Way back in the 1820s the superintendent of the Deptford Shipyard lived in a homestead up on the terrace with commanding views over Horeke. From here he could keep an eagle eye on the comings and goings in the shipyard below. Historic images show that the homestead was a simple cottage much like others from that period in New Zealand. Unlike others, the superintendent kept a flag pole in his front yard along with several cannons (7 or 17, depending on who you’re talking to).
Enlargement from 1828 painting by Augustus Earle (Re nan Kivell Collection, National Library of Australia. C18 #T175 NK12/138)
So far the team on the terrace have been working on revealing the remains of the homestead. Now that we are finally rid of the kakuya grass (known to the terrace team as devil grass), we are able to see artefacts like bottles, ceramics, as well as animal bones, and a ton of bricks!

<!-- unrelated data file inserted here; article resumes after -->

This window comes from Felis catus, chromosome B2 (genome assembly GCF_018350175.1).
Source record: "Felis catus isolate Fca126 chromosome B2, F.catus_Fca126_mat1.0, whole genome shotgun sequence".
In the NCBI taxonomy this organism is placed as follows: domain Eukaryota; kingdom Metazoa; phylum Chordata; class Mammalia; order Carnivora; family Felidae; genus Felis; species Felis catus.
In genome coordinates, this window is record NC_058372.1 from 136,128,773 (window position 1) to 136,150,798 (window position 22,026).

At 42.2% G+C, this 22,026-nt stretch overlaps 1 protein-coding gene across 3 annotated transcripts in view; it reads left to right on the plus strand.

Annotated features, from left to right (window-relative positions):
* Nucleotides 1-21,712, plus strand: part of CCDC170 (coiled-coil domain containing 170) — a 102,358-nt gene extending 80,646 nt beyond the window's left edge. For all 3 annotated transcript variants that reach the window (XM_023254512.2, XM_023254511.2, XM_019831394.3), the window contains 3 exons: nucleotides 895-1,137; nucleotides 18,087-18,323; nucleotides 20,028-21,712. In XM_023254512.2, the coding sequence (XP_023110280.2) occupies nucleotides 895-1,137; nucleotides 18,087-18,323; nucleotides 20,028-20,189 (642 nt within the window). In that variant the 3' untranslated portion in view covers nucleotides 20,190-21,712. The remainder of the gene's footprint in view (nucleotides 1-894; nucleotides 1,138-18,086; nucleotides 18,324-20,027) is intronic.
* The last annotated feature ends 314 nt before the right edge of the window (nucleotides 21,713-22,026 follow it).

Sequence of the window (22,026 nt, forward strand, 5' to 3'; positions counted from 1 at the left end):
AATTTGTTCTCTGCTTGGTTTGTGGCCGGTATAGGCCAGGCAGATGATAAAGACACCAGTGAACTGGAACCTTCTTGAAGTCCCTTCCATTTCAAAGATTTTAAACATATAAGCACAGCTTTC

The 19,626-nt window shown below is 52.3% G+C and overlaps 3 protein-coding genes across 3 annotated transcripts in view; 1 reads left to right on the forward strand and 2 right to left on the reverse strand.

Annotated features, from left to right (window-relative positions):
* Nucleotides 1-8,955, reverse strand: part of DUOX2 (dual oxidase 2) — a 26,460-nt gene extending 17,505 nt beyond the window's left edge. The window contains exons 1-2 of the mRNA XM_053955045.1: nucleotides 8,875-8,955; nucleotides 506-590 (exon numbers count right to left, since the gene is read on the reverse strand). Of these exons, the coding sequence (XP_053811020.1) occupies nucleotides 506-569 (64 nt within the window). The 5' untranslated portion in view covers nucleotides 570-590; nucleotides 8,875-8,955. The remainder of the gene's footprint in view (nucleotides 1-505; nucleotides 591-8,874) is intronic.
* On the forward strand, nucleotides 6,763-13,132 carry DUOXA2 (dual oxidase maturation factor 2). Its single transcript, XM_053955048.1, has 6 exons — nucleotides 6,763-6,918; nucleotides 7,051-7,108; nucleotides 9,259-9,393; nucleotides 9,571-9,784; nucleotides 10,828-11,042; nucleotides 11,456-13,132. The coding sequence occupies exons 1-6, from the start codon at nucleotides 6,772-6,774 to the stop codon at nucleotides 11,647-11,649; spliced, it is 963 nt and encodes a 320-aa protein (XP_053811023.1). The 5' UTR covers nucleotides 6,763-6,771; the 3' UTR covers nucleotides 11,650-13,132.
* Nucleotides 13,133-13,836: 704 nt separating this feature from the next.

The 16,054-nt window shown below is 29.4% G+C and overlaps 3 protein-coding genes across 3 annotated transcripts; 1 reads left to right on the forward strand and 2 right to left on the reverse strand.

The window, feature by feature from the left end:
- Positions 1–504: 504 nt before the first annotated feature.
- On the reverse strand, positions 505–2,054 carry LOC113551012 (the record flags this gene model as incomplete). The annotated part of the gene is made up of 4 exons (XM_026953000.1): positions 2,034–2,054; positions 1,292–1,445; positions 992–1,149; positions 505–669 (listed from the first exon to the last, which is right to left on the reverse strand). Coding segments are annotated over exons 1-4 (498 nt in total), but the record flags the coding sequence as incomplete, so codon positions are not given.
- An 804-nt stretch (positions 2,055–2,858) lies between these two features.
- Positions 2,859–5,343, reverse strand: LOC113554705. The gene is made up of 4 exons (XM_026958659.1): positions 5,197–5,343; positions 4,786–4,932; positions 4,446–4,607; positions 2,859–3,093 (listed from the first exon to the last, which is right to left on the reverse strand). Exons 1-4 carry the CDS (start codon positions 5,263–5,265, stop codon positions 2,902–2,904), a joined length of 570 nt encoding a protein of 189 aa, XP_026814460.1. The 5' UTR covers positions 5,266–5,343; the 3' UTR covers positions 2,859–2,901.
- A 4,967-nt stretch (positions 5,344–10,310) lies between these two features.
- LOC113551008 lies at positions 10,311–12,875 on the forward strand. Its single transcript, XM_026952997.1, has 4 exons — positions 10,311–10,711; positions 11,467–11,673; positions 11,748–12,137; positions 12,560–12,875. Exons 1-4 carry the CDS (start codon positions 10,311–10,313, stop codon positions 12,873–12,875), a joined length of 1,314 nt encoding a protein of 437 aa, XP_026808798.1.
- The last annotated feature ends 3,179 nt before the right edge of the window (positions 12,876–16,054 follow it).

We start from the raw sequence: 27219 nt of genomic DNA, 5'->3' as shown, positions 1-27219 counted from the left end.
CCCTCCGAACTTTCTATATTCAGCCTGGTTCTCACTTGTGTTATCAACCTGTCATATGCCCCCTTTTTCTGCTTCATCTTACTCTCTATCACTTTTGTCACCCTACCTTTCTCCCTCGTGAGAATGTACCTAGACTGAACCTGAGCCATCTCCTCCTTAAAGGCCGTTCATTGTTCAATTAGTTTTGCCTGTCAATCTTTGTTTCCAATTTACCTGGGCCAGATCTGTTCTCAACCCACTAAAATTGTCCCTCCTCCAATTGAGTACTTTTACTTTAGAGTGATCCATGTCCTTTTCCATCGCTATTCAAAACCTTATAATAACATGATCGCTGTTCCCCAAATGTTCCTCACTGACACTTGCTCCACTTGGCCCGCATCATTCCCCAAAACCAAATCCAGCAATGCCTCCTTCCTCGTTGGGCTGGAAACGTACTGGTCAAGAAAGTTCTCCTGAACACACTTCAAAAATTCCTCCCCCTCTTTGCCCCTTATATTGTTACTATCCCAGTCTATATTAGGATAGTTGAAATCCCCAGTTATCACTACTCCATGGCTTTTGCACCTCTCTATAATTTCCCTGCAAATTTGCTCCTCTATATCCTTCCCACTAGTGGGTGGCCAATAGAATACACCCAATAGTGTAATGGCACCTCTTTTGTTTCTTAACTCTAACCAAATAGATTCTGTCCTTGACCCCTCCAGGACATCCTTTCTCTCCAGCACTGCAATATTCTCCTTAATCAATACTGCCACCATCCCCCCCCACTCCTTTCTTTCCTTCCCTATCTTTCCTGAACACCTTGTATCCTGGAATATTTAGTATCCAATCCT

Bags, bags everywhere!
Over the next couple of days we will be digging to uncover more artefacts and find features that can tell us about domestic life during the nineteenth century at the site. Features we expect to find include rubbish pits, post holes, a house floor and possibly even a footpath. We also expect to find more food related items, such as cups, plates and serving ware, and also other home ware telling us about everyday life at the homestead. For example, we have already found a clay pipe and pieces of a chamber pot. From this, we know that the occupants of the house enjoyed the odd puff, and sometimes got caught short at night. We look forward to getting to know more about the residents of the homestead through what they have left behind, and sharing these finds with you at our open day this Saturday 16th. For now we retire to the Horeke Tavern to eagerly await our delicious dinner!